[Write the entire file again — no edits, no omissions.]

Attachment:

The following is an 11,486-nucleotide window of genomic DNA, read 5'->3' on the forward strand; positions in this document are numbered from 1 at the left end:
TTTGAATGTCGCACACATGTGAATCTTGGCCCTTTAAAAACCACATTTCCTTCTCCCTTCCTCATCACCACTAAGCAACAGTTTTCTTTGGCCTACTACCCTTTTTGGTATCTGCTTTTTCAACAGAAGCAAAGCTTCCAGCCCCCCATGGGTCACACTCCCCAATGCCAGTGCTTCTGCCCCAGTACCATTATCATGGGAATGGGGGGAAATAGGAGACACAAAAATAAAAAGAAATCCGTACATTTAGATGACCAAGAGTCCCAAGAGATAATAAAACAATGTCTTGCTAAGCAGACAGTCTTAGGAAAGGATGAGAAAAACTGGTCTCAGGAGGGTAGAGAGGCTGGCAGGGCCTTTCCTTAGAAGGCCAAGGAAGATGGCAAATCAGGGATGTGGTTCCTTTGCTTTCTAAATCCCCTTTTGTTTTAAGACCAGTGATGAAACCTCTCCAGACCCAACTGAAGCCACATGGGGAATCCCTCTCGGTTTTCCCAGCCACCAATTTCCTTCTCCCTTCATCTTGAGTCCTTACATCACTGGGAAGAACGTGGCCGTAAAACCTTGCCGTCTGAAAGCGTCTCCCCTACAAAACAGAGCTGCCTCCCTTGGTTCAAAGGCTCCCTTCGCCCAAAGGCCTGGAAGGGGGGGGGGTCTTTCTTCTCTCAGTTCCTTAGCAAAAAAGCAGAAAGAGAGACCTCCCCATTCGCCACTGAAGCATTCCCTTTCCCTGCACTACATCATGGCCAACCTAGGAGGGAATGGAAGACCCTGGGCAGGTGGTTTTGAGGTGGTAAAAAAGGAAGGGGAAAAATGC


The following is an 11,486-nucleotide window of genomic DNA, read 5'->3' on the forward strand; positions in this document are numbered from 1 at the left end:
TTTGAATGTCGCACACATGTGAATCTTGGCCCTTTAAAAACCACATTTCCTTCTCCCTTCCTCATCACCACTAAGCAACAGTTTTCTTTGGCCTACTACCCTTTTTGGTATCTGCTTTTTCAACAGAAGCAAAGCTTCCAGCCCCCCATGGGTCACACTCCCCAATGCCAGTGCTTCTGCCCCAGTACCATTATCATGGGAATGGGGGGAAATAGGAGACACAAAAATAAAAAGAAATCCGTACATTTAGATGACCAAGAGTCCCAAGAGATAATAAAACAATGTCTTGCTAAGCAGACAGTCTTAGGAAAGGATGAGAAAAACTGGTCTCAGGAGGGTAGAGAGGCTGGCAGGGCCTTTCCTTAGAAGGCCAAGGAAGATGGCAAATCAGGGATGTGGTTCCTTTGCTTTCTAAATCCCCTTTTGTTTTAAGACCAGTGATGAAACCTCTCCAGACCCAACTGAAGCCACATGGGGAATCCCTCTCGGTTTTCCCAGCCACCAATTTCCTTCTCCCTTCATCTTGAGTCCTTACATCACTGGGAAGAACGTGGCCGTAAAACCTTGCCGTCTGAAAGCGTCTCCCCTACAAAACAGAGCTGCCTCCCTTGGTTCAAAGGCTCCCTTCGCCCAAAGGCCTGGAAGGGGGGGGGGTCTTTCTTCTCTCAGTTCCTTAGCAAAAAAGCAGAAAGAGAGACCTCCCCATTCGCCACTGAAGCATTCCCTTTCCCTGCACTACATCATGGCCAACCTAGGAGGGAATGGAAGACCCTGGGCAGGTGGTTTTGAGGTGGTAAAAAAGGAAGGGGAAAAATGC